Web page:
Beyond Meat suspends executive after he was arrested on suspicion of biting a man’s nose
Beyond Meat suspended its chief operating officer after he was arrested over the weekend on suspicion of biting a man’s nose during a fight following an Arkansas football game.
Police arrested the vegan food purveyor’s COO Doug Ramsey on charges of “terroristic threatening” and third-degree battery on Saturday night. Ramsey was released on an $11,000 bond the following day, according to court records.
The company didn’t respond to requests for comment on the arrest. It later released a brief statement announcing that Ramsey “has been suspended effective immediately.”
Fayetteville, Arkansas, news station KNWA, citing a police report, said Beyond Meat’s Ramsey “punched through the back windshield” of a Subaru that had hit the tire of his Bronco. The incident took place in a parking garage near Razorback Stadium at the University of Arkansas.
The driver of the Subaru told police that Ramsey “pulled him in close and started punching his body.” Ramsey also bit the driver, “ripping the flesh on the tip of the nose,” the news report said.
Ramsey joined Beyond Meat in December last year, pivoting from a three-decade career at Tyson Foods.
Beyond Meat had been a market leader in the plant-based meat space, alongside rival Impossible Foods. It was a Wall Street juggernaut after its IPO in 2019, but since then has struggled to deliver on sales goals.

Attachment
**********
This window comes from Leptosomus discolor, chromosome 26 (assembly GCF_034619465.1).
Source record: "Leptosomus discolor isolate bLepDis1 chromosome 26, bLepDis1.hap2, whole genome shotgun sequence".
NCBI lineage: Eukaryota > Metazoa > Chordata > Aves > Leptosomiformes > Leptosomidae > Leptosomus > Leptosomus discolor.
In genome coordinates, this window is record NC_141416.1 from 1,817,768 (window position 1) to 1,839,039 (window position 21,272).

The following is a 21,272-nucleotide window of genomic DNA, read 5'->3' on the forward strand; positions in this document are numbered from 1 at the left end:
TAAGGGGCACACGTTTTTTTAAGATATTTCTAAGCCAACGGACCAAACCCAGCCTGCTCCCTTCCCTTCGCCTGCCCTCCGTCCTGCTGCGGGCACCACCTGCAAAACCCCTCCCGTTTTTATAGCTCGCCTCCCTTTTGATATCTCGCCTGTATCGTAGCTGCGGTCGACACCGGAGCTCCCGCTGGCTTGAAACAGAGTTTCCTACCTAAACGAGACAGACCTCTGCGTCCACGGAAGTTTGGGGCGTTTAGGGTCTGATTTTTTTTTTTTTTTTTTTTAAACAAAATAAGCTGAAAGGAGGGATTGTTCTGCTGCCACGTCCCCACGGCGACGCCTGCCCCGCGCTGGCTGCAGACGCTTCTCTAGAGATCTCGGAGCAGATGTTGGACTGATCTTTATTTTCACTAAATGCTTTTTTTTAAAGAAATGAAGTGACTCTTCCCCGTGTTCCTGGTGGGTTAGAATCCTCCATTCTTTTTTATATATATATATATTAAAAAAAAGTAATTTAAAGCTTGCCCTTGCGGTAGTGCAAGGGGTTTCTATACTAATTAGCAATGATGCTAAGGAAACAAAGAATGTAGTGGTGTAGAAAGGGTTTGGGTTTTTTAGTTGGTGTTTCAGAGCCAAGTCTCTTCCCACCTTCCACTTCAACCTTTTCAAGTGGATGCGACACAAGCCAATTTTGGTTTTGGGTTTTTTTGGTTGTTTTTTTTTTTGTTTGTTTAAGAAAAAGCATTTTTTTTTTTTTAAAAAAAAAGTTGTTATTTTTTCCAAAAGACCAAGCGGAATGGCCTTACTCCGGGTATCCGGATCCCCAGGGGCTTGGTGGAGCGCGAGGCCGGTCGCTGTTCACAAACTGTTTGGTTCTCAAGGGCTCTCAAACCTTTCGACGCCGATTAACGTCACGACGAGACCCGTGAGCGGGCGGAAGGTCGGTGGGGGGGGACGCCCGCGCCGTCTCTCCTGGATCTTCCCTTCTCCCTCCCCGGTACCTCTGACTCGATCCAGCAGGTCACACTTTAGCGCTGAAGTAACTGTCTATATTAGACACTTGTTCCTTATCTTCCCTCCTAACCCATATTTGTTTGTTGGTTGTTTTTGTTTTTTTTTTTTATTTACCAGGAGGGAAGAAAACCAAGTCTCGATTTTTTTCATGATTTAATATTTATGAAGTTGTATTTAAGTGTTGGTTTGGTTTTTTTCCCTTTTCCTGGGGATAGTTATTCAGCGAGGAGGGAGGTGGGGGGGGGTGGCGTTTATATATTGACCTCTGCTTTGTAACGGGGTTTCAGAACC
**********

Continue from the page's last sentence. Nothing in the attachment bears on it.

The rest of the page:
Shares have fallen more than 90% from their 2019 high.
On Tuesday, the stock was trading at around $16, a record low since its debut at $25 per share.
In its most recent earnings report, the company blamed inflation for disappointing sales and downbeat outlook. Beyond Meat has long said it hopes to scale up enough to bring the price of its plant-based offerings in line with animal-based products. But in an earnings call with analysts, CEO Ethan Brown said the company wasn’t there yet. The price of Beyond’s “beef” sells for $8.35 a pound, compared with USDA ground beef, which sells for $4.90.
“That is a very difficult proposition when consumers have very high levels of inflation going on and their buying power in grocery is declining,” Brown said.
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